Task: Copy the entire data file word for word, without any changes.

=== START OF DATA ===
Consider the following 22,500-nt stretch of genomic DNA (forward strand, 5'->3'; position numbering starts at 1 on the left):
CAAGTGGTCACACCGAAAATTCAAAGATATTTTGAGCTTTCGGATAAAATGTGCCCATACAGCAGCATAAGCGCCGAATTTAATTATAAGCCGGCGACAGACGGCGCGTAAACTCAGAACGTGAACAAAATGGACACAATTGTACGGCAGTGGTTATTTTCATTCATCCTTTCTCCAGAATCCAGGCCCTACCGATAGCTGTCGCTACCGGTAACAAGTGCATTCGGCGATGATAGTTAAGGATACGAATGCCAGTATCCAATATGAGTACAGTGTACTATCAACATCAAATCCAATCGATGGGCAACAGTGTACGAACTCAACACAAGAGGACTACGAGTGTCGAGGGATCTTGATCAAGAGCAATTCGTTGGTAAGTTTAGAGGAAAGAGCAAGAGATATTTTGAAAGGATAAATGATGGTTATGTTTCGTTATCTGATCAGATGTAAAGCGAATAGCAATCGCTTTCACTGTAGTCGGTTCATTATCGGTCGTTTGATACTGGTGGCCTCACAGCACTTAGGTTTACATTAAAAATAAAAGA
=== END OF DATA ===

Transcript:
Consider the following 22,500-nt stretch of genomic DNA (forward strand, 5'->3'; position numbering starts at 1 on the left):
CAAGTGGTCACACCGAAAATTCAAAGATATTTTGAGCTTTCGGATAAAATGTGCCCATACAGCAGCATAAGCGCCGAATTTAATTATAAGCCGGCGACAGACGGCGCGTAAACTCAGAACGTGAACAAAATGGACACAATTGTACGGCAGTGGTTATTTTCATTCATCCTTTCTCCAGAATCCAGGCCCTACCGATAGCTGTCGCTACCGGTAACAAGTGCATTCGGCGATGATAGTTAAGGATACGAATGCCAGTATCCAATATGAGTACAGTGTACTATCAACATCAAATCCAATCGATGGGCAACAGTGTACGAACTCAACACAAGAGGACTACGAGTGTCGAGGGATCTTGATCAAGAGCAATTCGTTGGTAAGTTTAGAGGAAAGAGCAAGAGATATTTTGAAAGGATAAATGATGGTTATGTTTCGTTATCTGATCAGATGTAAAGCGAATAGCAATCGCTTTCACTGTAGTCGGTTCATTATCGGTCGTTTGATACTGGTGGCCTCACAGCACTTAGGTTTACATTAAAAATAAAAGA